Judy and Leah were a little nervous, especially that they were dancing separately and we hadn’t really gotten to go over it all that much, but they completely rocked it. I was so proud. And Ms. Munro had been watching. When they finished, everyone was kind of quiet for a moment, but I think they were waiting for more. It was a good silence, and after we finished, it was the only one Mrs. Munro complimented.
*dusts shoulders off*
(But really it wasn’t me, Judy had the main great idea, and Leah really nailed her part. I was so proud. team awesome.)

For Variations, Abby taught us the Bluebird variation.
It. Was. So. Fun.
I was mad, though, because my shoes were holding me back, so I almost rolled my ankle umpteen times and it was frustrating.
But what I could do of it was really fun.
It was a little difficult at parts, but only because of the way I learn things. I have to go over them a bunch and figure out all the transitions before I can do it all well. By the time I had it down, my toes were dying. So that sucked. I need to find my lambs wool so I can try a few things. Because this ain’t cutting it and my toes die and it is really sad and now I’m rambling and meh.

Abby and I had a private lesson after variations. She looked at my feet and assessed the shoes and my issues etc etc.
She pointed out the issues in my alignment and showed me how to correct it. It was difficult mentally, not because of her or anything, but because it felt physically impossible to do the things she was saying. It felt flat out wrong and made me feel like I used to feel with math as a kid when I knew what they were saying but it just wasn’t clicking in my head and I wanted to claw my eyes out. (I don’t know how else to describe it?)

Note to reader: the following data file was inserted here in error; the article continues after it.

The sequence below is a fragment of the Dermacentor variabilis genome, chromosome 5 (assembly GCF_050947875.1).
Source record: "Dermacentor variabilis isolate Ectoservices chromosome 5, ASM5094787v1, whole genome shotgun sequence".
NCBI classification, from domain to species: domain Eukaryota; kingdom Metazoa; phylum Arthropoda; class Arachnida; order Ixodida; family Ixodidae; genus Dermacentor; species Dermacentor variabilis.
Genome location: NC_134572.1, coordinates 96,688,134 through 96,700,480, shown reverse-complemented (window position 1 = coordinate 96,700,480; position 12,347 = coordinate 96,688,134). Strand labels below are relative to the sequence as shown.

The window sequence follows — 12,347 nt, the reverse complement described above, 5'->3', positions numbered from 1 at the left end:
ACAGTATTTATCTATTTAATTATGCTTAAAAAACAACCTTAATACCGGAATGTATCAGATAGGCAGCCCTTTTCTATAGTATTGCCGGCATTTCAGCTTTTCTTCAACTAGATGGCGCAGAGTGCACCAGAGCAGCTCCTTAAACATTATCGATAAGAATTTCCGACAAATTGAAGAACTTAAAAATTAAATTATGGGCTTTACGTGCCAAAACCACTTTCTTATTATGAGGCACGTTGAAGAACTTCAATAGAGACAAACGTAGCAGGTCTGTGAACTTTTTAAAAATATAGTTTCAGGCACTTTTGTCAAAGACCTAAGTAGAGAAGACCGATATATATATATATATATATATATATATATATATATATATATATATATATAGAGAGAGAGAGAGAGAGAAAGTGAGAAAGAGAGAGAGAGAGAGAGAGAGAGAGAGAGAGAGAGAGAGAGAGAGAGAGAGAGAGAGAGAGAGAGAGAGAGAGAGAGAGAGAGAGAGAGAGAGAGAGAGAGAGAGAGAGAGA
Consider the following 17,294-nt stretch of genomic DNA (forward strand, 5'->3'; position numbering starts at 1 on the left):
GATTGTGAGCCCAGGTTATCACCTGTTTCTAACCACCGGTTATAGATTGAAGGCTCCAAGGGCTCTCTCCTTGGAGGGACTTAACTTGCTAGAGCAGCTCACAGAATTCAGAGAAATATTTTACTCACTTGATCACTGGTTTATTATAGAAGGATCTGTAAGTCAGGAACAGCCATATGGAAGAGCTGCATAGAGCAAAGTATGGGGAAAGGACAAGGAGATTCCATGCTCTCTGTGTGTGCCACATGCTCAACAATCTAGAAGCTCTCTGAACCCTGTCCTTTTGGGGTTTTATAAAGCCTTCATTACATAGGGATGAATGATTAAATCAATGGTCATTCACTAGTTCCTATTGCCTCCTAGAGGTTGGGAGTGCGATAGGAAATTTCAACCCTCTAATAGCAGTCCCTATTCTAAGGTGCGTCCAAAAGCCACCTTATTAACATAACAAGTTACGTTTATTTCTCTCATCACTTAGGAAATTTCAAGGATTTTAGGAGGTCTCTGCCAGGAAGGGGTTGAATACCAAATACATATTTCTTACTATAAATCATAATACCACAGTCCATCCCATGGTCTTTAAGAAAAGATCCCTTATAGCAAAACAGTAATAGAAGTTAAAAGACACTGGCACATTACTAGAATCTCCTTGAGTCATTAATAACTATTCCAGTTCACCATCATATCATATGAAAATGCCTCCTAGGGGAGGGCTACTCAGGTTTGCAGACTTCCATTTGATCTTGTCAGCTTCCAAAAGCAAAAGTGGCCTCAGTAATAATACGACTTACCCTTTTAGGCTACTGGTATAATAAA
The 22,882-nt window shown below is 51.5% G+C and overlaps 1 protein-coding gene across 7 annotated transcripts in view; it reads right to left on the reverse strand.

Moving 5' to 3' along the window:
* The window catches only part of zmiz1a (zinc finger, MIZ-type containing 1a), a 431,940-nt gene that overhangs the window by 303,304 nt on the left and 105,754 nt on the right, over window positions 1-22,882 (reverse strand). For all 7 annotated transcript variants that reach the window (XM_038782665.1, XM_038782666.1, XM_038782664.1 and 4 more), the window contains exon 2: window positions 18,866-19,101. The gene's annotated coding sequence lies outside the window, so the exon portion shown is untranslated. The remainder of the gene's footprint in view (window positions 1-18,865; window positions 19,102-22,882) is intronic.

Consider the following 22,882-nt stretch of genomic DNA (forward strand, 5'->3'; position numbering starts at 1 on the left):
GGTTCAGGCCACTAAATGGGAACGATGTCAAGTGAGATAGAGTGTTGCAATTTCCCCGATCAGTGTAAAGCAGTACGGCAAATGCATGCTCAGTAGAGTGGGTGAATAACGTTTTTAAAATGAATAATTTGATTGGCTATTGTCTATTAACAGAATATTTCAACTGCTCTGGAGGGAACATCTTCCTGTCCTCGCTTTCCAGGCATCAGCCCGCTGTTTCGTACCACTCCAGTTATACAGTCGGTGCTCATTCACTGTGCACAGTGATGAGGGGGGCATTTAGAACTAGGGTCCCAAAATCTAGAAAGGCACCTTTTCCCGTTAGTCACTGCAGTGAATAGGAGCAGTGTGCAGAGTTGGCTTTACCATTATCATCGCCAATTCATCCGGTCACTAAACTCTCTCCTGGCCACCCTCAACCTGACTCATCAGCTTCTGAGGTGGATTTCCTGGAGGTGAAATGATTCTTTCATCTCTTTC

But the great thing is I can tell Abby these things and she helps me through them.

After picking it apart and evaluating like I do, I realized part of my issue is that it looks wrong to me because I don’t look like what I’m used to seeing of proper technique.
I’m not your typical ballet body build.
My butt and boobs stick out and there’s nothing I can do about it.
But it doesn’t make me wrong, it’s just different. It’s more obvious on me because I have more of it.

At the end of the day, I was able to see what Abby was saying and feel the difference of most of it. Part didn’t click until I felt the different muscles that were sore the next day, but they’re really difficult muscles to work.

I ended up with knots all up my back from sleeping on a too-soft bed so I wasn’t able to work on it any more yet (yep, still in pain. ugh) but I’m at least hopeful.

My right foot also still seems to favor putting weight on the little toes instead of the big toe. I turn better on this foot, since I use more of the platform and the left foot puts it all dramatically onto just the big toe, which isn’t good either.

Sigh.
Lots to work on.
But better now than continuing incorrectly and it being harder to fix later.